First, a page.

In many ways a drone is your perfect companion for the holidays. It’s not going to drink too much, say something to offend your extended family or complain about the food.
You could even use one to survey the last slice of pie and catch the thief red-handed. Not that we recommend flying indoors. At least certainly not under the influence of mulled wine and/or pumpkin pie martinis.
There’s no better time to share some of the reasons we’re thankful for drone technology.
They are saving lives
It’s an obvious one, but drone technology still does not get enough credit for the lives it saves, the aid it delivers and the way it can be used to prevent people being put in harm’s way.
The most obvious example is with first responders. Police, firefighters, lifeguards and search and rescue teams around the world are adopting drone technology to locate people in danger and guide teams on the ground more effectively.
A report earlier from DJI estimated that at least 65 lives were saved by drones in the twelve months leading up to August 2018. ‘At least’ is the key phrase there, because the report didn’t include the intangible figures, the lives that are saved indirectly from drone use.
For example, on top of taking an active role in search and rescue missions, drones are delivering medical supplies around the world and removing the need for people to be put in danger during risky operations.
The impact of medical deliveries is particularly hard to quantify. We will never know how many lives have been saved as a result of Zipline’s work delivering critical supplies across Rwanda, for example.
Pilot programs are already underway to explore the benefits of using drones to deliver emergency defibrillators and transport organs for transplants in urban locations. Once these applications are up and running you can expect DJI’s life-saving numbers to spike dramatically.
All we know for sure is that drones are making a big difference in a chain of potentially life-saving events, and they will continue to do so.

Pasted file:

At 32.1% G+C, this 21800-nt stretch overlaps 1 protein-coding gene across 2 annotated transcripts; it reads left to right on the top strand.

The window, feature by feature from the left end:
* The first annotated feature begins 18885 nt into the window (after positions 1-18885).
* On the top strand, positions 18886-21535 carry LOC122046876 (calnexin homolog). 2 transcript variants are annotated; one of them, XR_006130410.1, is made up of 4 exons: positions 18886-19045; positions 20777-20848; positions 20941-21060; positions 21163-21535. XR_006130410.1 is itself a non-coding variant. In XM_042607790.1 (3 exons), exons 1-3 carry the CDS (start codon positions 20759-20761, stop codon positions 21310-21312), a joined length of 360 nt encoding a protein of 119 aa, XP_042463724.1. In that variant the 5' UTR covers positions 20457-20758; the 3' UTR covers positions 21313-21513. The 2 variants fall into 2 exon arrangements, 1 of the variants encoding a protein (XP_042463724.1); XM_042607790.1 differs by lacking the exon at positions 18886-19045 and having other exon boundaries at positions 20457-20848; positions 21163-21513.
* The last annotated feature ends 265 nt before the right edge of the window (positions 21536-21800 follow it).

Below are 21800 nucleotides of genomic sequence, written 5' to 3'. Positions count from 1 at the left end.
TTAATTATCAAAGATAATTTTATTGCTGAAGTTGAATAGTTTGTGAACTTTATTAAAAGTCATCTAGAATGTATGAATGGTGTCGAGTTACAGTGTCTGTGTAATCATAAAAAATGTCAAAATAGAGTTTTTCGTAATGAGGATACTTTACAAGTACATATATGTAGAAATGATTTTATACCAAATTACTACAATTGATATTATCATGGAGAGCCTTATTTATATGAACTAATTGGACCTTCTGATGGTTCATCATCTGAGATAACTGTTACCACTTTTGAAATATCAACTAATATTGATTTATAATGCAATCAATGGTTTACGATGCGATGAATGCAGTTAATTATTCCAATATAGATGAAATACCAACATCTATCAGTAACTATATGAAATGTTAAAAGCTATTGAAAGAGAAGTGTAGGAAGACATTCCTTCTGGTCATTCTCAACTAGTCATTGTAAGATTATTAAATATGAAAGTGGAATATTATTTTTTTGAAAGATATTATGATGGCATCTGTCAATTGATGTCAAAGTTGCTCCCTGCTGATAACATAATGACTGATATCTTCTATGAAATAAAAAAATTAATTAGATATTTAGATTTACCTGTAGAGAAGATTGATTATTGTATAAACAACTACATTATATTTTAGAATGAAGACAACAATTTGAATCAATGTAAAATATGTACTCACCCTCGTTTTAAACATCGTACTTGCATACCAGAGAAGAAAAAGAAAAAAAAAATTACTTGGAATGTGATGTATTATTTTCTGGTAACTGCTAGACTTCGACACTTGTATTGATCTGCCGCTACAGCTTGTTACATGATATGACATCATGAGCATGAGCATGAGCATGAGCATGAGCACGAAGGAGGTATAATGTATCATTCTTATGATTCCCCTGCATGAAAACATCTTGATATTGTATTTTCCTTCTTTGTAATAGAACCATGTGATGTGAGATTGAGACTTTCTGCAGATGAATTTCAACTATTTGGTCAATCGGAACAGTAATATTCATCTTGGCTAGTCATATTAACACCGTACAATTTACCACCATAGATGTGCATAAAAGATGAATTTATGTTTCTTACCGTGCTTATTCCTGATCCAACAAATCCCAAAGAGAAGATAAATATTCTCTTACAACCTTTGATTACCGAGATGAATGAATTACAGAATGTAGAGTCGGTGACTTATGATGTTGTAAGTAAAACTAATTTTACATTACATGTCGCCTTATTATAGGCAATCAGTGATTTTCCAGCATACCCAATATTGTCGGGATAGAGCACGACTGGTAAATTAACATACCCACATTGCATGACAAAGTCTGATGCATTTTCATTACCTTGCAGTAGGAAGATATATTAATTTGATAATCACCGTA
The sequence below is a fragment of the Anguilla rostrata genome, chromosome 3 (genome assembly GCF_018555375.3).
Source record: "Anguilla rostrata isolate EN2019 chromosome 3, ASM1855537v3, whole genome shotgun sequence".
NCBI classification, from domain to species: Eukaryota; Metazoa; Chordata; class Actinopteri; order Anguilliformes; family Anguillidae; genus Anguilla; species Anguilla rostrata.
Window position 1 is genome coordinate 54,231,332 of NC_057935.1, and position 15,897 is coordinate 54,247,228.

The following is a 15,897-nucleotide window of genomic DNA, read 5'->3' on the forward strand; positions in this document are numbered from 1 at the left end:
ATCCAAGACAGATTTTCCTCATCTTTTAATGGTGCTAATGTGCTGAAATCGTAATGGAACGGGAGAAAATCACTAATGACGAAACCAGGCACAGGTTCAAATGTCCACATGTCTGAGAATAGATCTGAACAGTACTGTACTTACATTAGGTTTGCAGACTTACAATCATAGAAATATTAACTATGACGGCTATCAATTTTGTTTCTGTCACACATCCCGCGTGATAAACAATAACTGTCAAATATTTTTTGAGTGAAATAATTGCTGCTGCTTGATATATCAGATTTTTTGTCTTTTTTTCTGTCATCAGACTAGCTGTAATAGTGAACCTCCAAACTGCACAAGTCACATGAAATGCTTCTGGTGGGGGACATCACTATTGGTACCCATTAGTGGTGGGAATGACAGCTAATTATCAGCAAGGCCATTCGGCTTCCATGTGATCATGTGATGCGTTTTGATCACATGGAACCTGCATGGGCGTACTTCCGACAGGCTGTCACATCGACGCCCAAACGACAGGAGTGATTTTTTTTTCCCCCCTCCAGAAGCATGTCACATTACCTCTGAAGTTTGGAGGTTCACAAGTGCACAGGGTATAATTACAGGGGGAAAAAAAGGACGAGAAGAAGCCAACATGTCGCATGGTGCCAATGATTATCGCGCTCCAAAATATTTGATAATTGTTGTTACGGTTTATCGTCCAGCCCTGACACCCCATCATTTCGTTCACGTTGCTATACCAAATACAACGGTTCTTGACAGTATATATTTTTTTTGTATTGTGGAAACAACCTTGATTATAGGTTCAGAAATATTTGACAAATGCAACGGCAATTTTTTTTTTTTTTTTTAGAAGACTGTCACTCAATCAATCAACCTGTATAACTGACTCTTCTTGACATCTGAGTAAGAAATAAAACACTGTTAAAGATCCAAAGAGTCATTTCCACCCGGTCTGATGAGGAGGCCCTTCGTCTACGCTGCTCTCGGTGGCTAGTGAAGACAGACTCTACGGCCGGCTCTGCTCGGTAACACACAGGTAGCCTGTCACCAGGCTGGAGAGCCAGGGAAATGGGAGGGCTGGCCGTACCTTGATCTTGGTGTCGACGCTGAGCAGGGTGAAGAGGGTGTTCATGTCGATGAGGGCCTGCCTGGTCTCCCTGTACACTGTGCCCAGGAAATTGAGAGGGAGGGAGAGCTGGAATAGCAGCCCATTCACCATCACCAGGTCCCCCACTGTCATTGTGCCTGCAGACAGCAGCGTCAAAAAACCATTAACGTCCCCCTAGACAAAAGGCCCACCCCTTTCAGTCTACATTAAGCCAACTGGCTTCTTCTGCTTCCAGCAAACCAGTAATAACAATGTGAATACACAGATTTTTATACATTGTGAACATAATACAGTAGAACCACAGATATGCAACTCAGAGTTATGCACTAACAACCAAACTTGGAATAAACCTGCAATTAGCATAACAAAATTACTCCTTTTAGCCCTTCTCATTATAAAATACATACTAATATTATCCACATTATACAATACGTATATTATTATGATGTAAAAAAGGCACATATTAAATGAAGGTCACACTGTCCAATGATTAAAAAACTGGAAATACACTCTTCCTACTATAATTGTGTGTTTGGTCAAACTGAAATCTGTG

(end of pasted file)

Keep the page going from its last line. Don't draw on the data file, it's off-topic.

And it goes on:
Operations in inhospitable environments are another example of drones indirectly saving lives.
We don’t know how many people are killed or seriously injured inspecting bridges, oil and gas platforms, nuclear power plants and other industrial infrastructure each year. We don’t know how many first responders are put at risk because they aren’t prepared for threats just around the corner.
What we know for sure is that drones getting smarter, increasingly useful in these kinds of scenarios and that, ultimately, they are expendable chunks of metal and plastic.
They are providing new forms of entertainment
The concept of aerial photography as a hobby didn’t really exist until drones came along and made it accessible. Now people all around the world can purchase relatively inexpensive hardware and explore their creative limits.
That’s probably the most obvious way that drones have enabled a new form of entertainment for tech enthusiasts and filmmakers. But there are others, too.
How about FPV drone racing, which started as a niche, build-your-own hobby and has quickly snowballed into mainstream TV coverage, multi-million dollar tournaments and international series.
On top of being incredible to watch and take part in, drone racing is a great example of how emerging technologies can help to inspire the next generation of scientists and researchers. Every pilot has got to start somewhere, so why not make it fun and competitive?
The final form of drone entertainment is one that has gained plenty of publicity recently: drone light shows. Pioneered by the likes of Intel, these light shows are made up of hundreds of coordinated drones, flying in sync and fitted with tiny LEDs. The result is an aerial light show that can be adapted to suit any event or occasion.
They are helping to save the planet
There are a ridiculous amount of environmental projects involving drones. Just like with regular commercial use cases, most utilize the technology to gather data in ways that are faster, safer and more efficient.
Some of them we’ve featured before like Air Shepherd, the organization using drones to track wildlife poachers in Africa, or Ocean Alliance, the marine conservation group using them to gather whale snot samples for analysis.
But most you probably haven’t heard of, like the Plastic Tide, a UK project combining drones with computer vision and AI to catalogue plastic pollution on beaches. Or Aeromon, a startup in Finland using drones and sophisticated payloads to map emissions from industrial plants.
You get the idea: drones are delivering the goods from an environmental perspective, empowering researchers and supporting conservation efforts around the world.